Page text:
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Bubble Alert? Is it Getting Too Easy to Get a Mortgage?

There is little doubt that it is easier to get a home mortgage today than it was last year. The Mortgage Credit Availability Index (MCAI), published by the Mortgage Bankers Association, shows that mortgage credit has become more available in each of the last several years.

In fact, in just the last year:

  • More buyers are putting less than 20% down to purchase a home
  • The average credit score on closed mortgages is lower
  • More low-down-payment programs have been introduced

This has some people worrying that we are returning to the lax lending standards which led to the boom and bust that real estate experienced ten years ago. Let’s alleviate some of that concern.

The graph below shows the MCAI going back to the boom years of 2004-2005. The higher the graph line, the easier it was to get a mortgage.

Bubble Alert! Is it Getting Too Easy to Get a Mortgage? | MyKCM

As you can see, lending standards were much more lenient from 2004 to 2007. Though it has gradually become easier to get a mortgage since 2011, we are nowhere near the lenient standards during the boom.

The Urban Institute also publishes a Home Credit Availability Index (HCAI). According to the Institute, the HCAI:

“Measures the percentage of home purchase loans that are likely to default—that is, go unpaid for more than 90 days past their due date. A lower HCAI indicates that lenders are unwilling to tolerate defaults and are imposing tighter lending standards, making it harder to get a loan. A higher HCAI indicates … it is easier to get a loan.”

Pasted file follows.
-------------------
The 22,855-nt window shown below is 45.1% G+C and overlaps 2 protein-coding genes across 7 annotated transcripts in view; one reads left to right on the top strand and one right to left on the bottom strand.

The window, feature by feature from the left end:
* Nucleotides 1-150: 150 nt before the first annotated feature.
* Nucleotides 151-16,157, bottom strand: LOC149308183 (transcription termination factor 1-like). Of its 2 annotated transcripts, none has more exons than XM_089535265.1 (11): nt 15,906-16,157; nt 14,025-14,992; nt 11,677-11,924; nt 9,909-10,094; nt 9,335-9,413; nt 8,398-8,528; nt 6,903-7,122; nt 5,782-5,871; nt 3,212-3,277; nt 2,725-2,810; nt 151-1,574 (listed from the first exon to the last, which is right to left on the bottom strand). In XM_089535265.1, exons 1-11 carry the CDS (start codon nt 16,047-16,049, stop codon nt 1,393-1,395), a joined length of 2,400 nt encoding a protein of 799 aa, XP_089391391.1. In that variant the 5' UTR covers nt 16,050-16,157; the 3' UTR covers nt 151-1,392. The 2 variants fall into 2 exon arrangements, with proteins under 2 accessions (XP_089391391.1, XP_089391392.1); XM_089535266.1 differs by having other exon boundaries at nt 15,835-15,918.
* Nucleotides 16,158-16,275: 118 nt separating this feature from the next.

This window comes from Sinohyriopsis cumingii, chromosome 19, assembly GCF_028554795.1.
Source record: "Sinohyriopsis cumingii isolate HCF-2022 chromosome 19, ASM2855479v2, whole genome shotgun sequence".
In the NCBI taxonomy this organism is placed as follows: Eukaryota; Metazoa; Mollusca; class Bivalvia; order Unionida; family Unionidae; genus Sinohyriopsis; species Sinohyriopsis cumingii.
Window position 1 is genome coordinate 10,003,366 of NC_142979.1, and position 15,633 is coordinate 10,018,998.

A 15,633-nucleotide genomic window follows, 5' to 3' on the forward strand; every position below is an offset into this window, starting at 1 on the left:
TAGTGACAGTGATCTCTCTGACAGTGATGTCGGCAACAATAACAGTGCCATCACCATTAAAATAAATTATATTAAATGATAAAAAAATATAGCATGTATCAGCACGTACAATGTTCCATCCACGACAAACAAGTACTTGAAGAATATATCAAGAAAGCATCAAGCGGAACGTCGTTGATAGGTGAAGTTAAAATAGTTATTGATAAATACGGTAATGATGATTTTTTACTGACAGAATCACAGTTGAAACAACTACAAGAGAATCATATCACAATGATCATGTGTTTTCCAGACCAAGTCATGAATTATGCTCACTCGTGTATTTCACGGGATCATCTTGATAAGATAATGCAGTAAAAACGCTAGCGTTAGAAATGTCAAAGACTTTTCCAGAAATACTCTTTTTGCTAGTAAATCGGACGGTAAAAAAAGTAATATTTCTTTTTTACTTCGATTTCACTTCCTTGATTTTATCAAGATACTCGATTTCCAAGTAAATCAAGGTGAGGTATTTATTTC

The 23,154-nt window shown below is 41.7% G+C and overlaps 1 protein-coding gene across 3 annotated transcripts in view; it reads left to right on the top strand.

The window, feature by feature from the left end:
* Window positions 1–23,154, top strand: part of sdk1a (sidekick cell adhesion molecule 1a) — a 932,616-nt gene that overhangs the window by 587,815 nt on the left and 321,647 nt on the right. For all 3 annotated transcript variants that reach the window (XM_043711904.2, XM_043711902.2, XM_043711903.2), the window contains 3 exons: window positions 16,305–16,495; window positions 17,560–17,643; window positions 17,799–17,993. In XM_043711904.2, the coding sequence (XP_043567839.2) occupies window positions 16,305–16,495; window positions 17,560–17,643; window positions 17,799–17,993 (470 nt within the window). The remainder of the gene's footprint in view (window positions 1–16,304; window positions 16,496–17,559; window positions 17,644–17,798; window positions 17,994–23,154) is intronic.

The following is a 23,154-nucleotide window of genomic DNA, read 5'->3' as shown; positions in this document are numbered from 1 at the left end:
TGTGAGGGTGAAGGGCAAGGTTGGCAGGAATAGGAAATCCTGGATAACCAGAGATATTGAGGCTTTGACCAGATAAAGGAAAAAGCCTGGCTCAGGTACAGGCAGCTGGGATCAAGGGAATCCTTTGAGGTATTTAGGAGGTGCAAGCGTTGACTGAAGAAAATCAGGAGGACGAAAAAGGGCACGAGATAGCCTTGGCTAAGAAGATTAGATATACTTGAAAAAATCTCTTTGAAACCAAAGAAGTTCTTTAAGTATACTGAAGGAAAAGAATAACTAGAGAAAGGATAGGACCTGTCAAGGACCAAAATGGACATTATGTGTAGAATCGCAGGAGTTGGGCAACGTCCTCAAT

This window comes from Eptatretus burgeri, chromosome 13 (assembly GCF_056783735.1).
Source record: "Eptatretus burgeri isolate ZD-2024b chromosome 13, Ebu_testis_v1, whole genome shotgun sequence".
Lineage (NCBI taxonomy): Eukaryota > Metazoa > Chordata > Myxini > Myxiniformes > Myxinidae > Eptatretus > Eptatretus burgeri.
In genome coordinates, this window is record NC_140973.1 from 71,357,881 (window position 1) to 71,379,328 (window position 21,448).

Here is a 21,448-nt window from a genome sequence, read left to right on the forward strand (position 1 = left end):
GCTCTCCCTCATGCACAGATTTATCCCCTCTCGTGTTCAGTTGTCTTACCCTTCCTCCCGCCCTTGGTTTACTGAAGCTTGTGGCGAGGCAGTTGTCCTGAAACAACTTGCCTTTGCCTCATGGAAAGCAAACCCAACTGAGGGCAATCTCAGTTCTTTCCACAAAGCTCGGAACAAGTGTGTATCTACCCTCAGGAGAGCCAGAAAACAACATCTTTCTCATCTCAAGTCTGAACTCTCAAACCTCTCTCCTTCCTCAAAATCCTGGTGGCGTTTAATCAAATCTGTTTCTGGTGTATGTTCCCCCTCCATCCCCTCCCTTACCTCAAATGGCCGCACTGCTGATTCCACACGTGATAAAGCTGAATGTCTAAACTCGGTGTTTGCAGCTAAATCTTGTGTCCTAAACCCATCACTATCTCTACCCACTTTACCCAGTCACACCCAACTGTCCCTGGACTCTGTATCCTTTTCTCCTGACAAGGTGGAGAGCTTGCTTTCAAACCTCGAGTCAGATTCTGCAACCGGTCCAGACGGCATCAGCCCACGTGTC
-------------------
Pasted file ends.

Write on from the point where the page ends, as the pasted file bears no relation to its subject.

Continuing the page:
Here is a graph showing their findings:

Bubble Alert! Is it Getting Too Easy to Get a Mortgage? | MyKCM

Again, today’s lending standards are nowhere near the levels of the boom years. As a matter of fact, they are more stringent than they were even before the boom.

Bottom Line

It is getting easier to gain financing for a home purchase. However, we are not seeing the irresponsible lending that caused the housing crisis.  We’re also seeing less new construction and new homes entering the market, which is keeping inventory levels extremely low. While the demand for homes and new buyers entering the marketing continues to grow. With new companies moving into the Boston market, it’s predicted that 2018 will continue to be another busy year for Boston real estate.

Low Interest Rates Have a High Impact on Your Purchasing Power

According to Freddie Mac’s latest Primary Mortgage Market Survey, interest rates for a 30-year fixed rate mortgage are currently at 3.92%, which is still near record lows in comparison to recent history!

The interest rate you secure when buying a home not only greatly impacts your monthly housing costs, but also impacts your purchasing power.

Purchasing power, simply put, is the amount of home you can afford to buy for the budget you have available to spend. As rates increase, the price of the house you can afford will decrease if you plan to stay within a certain monthly housing budget.

The chart below shows what impact rising interest rates would have if you planned to purchase a home within the national median price range, and planned to keep your principal and interest payments between $1,850-$1,900 a month.

Low Interest Rates Have a High Impact on Your Purchasing Power | Simplifying The Market

With each quarter of a percent increase in interest rate, the value of the home you can afford decreases by 2.5% (in this example, $10,000). Experts predict that mortgage rates will be closer to 5% by this time next year. The values of homes in the Boston area, particularly in Downtown Boston continue to rise month over month – supply is at an all time low. Act now to get the most house for your hard-earned money.